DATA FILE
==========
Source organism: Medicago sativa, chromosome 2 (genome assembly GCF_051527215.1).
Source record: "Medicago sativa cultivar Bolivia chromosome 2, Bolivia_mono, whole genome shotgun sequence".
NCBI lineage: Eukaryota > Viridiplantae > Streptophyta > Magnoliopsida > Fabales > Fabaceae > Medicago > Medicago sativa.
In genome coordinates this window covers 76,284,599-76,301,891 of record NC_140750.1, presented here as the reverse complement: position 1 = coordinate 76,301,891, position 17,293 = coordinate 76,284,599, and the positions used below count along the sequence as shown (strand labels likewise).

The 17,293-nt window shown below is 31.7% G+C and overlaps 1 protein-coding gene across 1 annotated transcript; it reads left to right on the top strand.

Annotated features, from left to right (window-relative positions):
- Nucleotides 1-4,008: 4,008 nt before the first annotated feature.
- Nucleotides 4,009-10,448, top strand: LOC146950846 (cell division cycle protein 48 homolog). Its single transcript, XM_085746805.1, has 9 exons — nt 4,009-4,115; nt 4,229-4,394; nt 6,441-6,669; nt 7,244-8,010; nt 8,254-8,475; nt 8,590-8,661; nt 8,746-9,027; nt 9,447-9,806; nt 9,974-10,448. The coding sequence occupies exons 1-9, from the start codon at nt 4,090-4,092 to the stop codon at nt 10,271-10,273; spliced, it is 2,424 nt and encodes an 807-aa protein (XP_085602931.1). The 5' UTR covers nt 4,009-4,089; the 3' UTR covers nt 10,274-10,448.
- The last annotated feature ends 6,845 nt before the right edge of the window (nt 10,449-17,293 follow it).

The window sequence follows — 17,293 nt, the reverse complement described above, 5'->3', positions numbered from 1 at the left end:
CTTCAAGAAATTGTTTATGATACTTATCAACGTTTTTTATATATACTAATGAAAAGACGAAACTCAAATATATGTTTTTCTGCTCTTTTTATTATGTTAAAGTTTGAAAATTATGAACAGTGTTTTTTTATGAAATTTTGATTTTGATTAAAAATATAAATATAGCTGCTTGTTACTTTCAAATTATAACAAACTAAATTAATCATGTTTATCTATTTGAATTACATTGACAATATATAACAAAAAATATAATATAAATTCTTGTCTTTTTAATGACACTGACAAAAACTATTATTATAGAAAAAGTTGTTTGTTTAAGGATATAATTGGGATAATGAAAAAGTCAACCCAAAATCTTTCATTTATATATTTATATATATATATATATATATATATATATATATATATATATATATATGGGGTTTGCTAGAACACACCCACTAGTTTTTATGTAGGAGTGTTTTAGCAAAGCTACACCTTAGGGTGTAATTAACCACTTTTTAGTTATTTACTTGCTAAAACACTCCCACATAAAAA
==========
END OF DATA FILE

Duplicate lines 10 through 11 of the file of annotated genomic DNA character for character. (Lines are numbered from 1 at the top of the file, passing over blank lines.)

The window sequence follows — 17,293 nt, the reverse complement described above, 5'->3', positions numbered from 1 at the left end:
CTTCAAGAAATTGTTTATGATACTTATCAACGTTTTTTATATATACTAATGAAAAGACGAAACTCAAATATATGTTTTTCTGCTCTTTTTATTATGTTAAAGTTTGAAAATTATGAACAGTGTTTTTTTATGAAATTTTGATTTTGATTAAAAATATAAATATAGCTGCTTGTTACTTTCAAATTATAACAAACTAAATTAATCATGTTTATCTATTTGAATTACATTGACAATATATAACAAAAAATATAATATAAATTCTTGTCTTTTTAATGACACTGACAAAAACTATTATTATAGAAAAAGTTGTTTGTTTAAGGATATAATTGGGATAATGAAAAAGTCAACCCAAAATCTTTCATTTATATATTTATATATATATATATATATATATATATATATATATATATATATATATGGGGTTTGCTAGAACACACCCACTAGTTTTTATGTAGGAGTGTTTTAGCAAAGCTACACCTTAGGGTGTAATTAACCACTTTTTAGTTATTTACTTGCTAAAACACTCCCACATAAAAA